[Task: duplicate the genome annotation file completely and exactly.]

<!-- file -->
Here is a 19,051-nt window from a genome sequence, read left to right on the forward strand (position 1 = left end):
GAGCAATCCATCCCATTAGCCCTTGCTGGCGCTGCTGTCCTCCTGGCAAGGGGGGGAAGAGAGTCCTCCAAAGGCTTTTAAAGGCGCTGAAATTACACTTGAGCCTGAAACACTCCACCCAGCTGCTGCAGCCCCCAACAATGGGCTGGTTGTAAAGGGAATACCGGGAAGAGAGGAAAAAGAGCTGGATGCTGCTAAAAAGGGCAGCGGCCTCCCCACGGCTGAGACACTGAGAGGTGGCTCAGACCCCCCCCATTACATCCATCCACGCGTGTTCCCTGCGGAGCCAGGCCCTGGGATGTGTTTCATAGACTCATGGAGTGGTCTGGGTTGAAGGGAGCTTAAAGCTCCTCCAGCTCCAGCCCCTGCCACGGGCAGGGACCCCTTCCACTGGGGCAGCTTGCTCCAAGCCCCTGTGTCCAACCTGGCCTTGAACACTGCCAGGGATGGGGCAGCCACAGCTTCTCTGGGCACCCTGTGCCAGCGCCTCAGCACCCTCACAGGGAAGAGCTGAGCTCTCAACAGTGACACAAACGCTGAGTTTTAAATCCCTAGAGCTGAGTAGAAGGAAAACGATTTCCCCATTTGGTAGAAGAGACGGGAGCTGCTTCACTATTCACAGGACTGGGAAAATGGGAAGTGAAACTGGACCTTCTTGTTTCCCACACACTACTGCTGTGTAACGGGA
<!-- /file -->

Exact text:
Here is a 19,051-nt window from a genome sequence, read left to right on the forward strand (position 1 = left end):
GAGCAATCCATCCCATTAGCCCTTGCTGGCGCTGCTGTCCTCCTGGCAAGGGGGGGAAGAGAGTCCTCCAAAGGCTTTTAAAGGCGCTGAAATTACACTTGAGCCTGAAACACTCCACCCAGCTGCTGCAGCCCCCAACAATGGGCTGGTTGTAAAGGGAATACCGGGAAGAGAGGAAAAAGAGCTGGATGCTGCTAAAAAGGGCAGCGGCCTCCCCACGGCTGAGACACTGAGAGGTGGCTCAGACCCCCCCCATTACATCCATCCACGCGTGTTCCCTGCGGAGCCAGGCCCTGGGATGTGTTTCATAGACTCATGGAGTGGTCTGGGTTGAAGGGAGCTTAAAGCTCCTCCAGCTCCAGCCCCTGCCACGGGCAGGGACCCCTTCCACTGGGGCAGCTTGCTCCAAGCCCCTGTGTCCAACCTGGCCTTGAACACTGCCAGGGATGGGGCAGCCACAGCTTCTCTGGGCACCCTGTGCCAGCGCCTCAGCACCCTCACAGGGAAGAGCTGAGCTCTCAACAGTGACACAAACGCTGAGTTTTAAATCCCTAGAGCTGAGTAGAAGGAAAACGATTTCCCCATTTGGTAGAAGAGACGGGAGCTGCTTCACTATTCACAGGACTGGGAAAATGGGAAGTGAAACTGGACCTTCTTGTTTCCCACACACTACTGCTGTGTAACGGGA